In Friends of the Earth International, the struggle for climate justice led us to realize the importance of the need to radically transform our energy system. The current energy system causes climate change and also destroys communities, their livelihoods and their territories. Many communities around the world are fighting to charge this energy system that grabs their lands, forests, water, and women are on the front line of these struggles. This energy system It’s born out of the capitalist patriarchal system, a system based on colonialism, racism and exploitation of nature and people – more specifically, of women’s bodies and work.
We took the concept of a just transition from the Indigenous Peoples and the workers unions who were advancing this need to transit to a new system. The goal goes beyond moving away from fossil fuels. We do need to urgently move away from fossil fuels and mega-dams, but we also need to leave behind the neoliberal paradigm that grants so much power to transnational corporations over the energy system. This paradigm is leading to the privatization of energy and the denial of rights. Many people around the world do not have access to electricity. The neoliberal system that is privatizing and transforming energy into a commodity, is also destroying the lives of so many people. We also realize that there is much more than just changing the sources and technologies.
We must assure that there is public ownership and control over the energy system. Being it by the State or municipalities, communities or cooperatives, energy must be in public hands. The democratic decision-making process is fundamental for changing the energy system. More recently, through our relationship and strategic alliances with feminist organizations, we realized that we must guarantee that women are recognised as political actors in decision-making related to the energy system. We need to make explicit the right of women to make decisions, to be a key political actor in that transition towards a new energy system.
This is essential, and we learned a lot from feminism in this regard because if we don’t transform our economy, we won’t be able to really transform our energy system. To transform the economy means to look at the way we organize society, work and the satisfaction of needs from the lenses of justice and from a feminist perspective. We need to recognize the importance of care work and care economy.
The energy system needs to be transformed in a way that is at the service of the care economy, the productive but also the reproductive economy and work. We recognize the centrality of work, and this means that we need to move away from this dichotomy between productive and reproductive work. Society as a whole needs to be responsible for care work, we need to share this responsibility between society and the State. It’s urgent to move away from the sexual division of labor that perpetuates the oppression and exploitation of women.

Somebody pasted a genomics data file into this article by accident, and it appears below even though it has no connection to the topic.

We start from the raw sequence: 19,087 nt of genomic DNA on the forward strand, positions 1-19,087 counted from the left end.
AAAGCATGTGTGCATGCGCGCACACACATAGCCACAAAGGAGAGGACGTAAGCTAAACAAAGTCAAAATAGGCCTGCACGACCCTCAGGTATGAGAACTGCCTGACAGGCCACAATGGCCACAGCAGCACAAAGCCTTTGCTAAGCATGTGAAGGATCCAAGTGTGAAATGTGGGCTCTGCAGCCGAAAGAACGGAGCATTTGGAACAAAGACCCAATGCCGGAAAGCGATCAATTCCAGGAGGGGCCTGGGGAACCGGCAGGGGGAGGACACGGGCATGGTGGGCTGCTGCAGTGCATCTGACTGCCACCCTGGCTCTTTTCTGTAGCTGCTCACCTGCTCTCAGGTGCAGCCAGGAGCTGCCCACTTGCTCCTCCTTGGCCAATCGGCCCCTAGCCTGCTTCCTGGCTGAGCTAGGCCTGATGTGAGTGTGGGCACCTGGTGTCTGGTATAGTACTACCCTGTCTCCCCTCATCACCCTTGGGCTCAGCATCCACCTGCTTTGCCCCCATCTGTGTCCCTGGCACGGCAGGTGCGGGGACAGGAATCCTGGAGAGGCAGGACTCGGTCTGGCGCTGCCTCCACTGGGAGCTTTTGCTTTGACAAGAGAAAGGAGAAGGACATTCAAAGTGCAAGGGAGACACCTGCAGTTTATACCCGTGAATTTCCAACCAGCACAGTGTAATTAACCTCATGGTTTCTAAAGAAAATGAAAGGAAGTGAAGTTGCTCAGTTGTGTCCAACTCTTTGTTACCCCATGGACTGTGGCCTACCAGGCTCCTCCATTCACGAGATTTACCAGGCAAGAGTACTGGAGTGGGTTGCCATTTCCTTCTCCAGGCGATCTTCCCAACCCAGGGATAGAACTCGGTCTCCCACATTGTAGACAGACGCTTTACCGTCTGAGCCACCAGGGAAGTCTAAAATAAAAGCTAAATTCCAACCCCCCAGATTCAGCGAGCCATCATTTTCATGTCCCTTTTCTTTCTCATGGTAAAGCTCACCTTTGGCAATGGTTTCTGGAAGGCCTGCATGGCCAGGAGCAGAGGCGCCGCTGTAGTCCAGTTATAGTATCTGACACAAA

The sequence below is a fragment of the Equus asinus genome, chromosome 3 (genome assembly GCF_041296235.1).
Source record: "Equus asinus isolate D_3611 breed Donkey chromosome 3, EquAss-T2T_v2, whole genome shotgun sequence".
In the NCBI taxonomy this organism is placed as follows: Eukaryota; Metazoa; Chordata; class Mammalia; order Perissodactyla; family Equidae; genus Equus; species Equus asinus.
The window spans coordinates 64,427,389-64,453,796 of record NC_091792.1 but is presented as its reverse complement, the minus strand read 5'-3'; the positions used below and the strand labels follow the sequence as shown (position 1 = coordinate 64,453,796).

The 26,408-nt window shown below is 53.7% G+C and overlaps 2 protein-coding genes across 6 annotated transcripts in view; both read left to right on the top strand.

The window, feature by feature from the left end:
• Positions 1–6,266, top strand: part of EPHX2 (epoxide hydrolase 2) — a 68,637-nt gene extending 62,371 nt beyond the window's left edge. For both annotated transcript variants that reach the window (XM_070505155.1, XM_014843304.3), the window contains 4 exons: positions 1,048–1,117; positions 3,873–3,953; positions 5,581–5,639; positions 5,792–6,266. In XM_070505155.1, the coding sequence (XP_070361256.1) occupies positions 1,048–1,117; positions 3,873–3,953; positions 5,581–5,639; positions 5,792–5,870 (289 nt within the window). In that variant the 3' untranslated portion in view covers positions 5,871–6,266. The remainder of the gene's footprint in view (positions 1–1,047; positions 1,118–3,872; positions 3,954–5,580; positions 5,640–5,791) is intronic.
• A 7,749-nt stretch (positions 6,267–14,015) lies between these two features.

The energy system needs to be organized in a way that allows for the autonomy of women to satisfy their needs and to guarantee their rights. Autonomy is key for women. Many women suffer the impacts of this energy system that denies their rights and turns energy into a commodity. Women must have the right to energy, but they need to have other rights realized, and this means that we need to radically transform our economy. The feminist perspective is fundamental, and it’s not just about recognizing the different impacts of this energy system on women’s lives which are horrible and take place all over the world.
Women are being persecuted, criminalized and killed for resisting such a horrible and detrimental energy system. It’s not just about the impacts, it’s about women who are really the key actors in the transformation. Women are political actors who have a say on how to transform the energy system and on how to produce energy and for what purposes. This needs to be at the center of what we do from now on.
The radical transformation of our society from a feminist perspective led us to the realization of the need to talk about a just energy transition, but also a just feminist transition. Because if it’s not feminist, it’s not just.
Karin Nansen is member of Friends of the Earth International and a founding member of REDES / Friends of the Earth Uruguay. This text is an edited version of her contribution to “If it’s not feminist, it’s not just”, the Friends of the Earth International (FoEI) workshop on June 18, 2021, which was part of the program of the online conference “5 For The Climate”, organized by Friends of the Earth Germany (BUND) and Independent Institute for Environmental Issues (UfU).